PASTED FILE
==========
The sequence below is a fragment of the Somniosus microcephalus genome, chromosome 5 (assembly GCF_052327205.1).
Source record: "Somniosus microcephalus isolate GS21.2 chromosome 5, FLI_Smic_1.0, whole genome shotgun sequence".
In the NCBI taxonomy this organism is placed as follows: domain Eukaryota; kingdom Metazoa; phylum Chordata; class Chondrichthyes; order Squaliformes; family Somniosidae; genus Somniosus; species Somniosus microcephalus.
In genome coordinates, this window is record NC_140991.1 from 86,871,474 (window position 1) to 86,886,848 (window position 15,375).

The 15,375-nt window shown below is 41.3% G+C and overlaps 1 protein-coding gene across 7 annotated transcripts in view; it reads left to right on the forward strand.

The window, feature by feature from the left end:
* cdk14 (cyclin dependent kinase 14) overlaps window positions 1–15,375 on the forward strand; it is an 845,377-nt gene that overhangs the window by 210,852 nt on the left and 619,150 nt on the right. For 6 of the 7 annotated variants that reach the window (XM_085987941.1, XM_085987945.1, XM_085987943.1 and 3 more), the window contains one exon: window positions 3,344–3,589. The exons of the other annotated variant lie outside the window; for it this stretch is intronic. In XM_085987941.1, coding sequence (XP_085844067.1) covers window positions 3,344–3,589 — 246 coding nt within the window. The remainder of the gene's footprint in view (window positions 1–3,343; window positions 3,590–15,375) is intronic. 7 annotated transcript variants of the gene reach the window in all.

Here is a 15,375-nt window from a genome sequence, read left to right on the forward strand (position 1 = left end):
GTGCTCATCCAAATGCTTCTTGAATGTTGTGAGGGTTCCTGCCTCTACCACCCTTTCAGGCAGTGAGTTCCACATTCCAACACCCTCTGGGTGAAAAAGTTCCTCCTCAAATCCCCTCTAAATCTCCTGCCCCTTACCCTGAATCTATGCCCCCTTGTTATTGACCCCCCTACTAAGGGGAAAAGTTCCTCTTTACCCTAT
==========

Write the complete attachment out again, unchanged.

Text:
The sequence below is a fragment of the Somniosus microcephalus genome, chromosome 5 (assembly GCF_052327205.1).
Source record: "Somniosus microcephalus isolate GS21.2 chromosome 5, FLI_Smic_1.0, whole genome shotgun sequence".
In the NCBI taxonomy this organism is placed as follows: domain Eukaryota; kingdom Metazoa; phylum Chordata; class Chondrichthyes; order Squaliformes; family Somniosidae; genus Somniosus; species Somniosus microcephalus.
In genome coordinates, this window is record NC_140991.1 from 86,871,474 (window position 1) to 86,886,848 (window position 15,375).

The 15,375-nt window shown below is 41.3% G+C and overlaps 1 protein-coding gene across 7 annotated transcripts in view; it reads left to right on the forward strand.

The window, feature by feature from the left end:
* cdk14 (cyclin dependent kinase 14) overlaps window positions 1–15,375 on the forward strand; it is an 845,377-nt gene that overhangs the window by 210,852 nt on the left and 619,150 nt on the right. For 6 of the 7 annotated variants that reach the window (XM_085987941.1, XM_085987945.1, XM_085987943.1 and 3 more), the window contains one exon: window positions 3,344–3,589. The exons of the other annotated variant lie outside the window; for it this stretch is intronic. In XM_085987941.1, coding sequence (XP_085844067.1) covers window positions 3,344–3,589 — 246 coding nt within the window. The remainder of the gene's footprint in view (window positions 1–3,343; window positions 3,590–15,375) is intronic. 7 annotated transcript variants of the gene reach the window in all.

Here is a 15,375-nt window from a genome sequence, read left to right on the forward strand (position 1 = left end):
GTGCTCATCCAAATGCTTCTTGAATGTTGTGAGGGTTCCTGCCTCTACCACCCTTTCAGGCAGTGAGTTCCACATTCCAACACCCTCTGGGTGAAAAAGTTCCTCCTCAAATCCCCTCTAAATCTCCTGCCCCTTACCCTGAATCTATGCCCCCTTGTTATTGACCCCCCTACTAAGGGGAAAAGTTCCTCTTTACCCTAT